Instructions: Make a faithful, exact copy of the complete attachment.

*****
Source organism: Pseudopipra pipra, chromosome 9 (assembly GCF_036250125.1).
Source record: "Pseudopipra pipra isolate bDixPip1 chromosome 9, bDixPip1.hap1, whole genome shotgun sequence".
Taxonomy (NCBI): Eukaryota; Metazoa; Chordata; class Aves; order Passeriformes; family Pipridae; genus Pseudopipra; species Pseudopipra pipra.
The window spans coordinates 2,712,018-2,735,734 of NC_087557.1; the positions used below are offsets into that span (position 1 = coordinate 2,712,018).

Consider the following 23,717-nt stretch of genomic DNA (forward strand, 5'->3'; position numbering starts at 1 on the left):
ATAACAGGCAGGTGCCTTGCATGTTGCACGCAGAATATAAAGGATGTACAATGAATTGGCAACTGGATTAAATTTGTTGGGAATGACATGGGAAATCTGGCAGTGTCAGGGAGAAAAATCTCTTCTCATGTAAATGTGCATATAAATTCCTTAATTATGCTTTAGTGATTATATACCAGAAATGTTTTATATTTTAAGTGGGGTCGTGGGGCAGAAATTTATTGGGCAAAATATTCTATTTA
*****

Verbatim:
Source organism: Pseudopipra pipra, chromosome 9 (assembly GCF_036250125.1).
Source record: "Pseudopipra pipra isolate bDixPip1 chromosome 9, bDixPip1.hap1, whole genome shotgun sequence".
Taxonomy (NCBI): Eukaryota; Metazoa; Chordata; class Aves; order Passeriformes; family Pipridae; genus Pseudopipra; species Pseudopipra pipra.
The window spans coordinates 2,712,018-2,735,734 of NC_087557.1; the positions used below are offsets into that span (position 1 = coordinate 2,712,018).

Consider the following 23,717-nt stretch of genomic DNA (forward strand, 5'->3'; position numbering starts at 1 on the left):
ATAACAGGCAGGTGCCTTGCATGTTGCACGCAGAATATAAAGGATGTACAATGAATTGGCAACTGGATTAAATTTGTTGGGAATGACATGGGAAATCTGGCAGTGTCAGGGAGAAAAATCTCTTCTCATGTAAATGTGCATATAAATTCCTTAATTATGCTTTAGTGATTATATACCAGAAATGTTTTATATTTTAAGTGGGGTCGTGGGGCAGAAATTTATTGGGCAAAATATTCTATTTA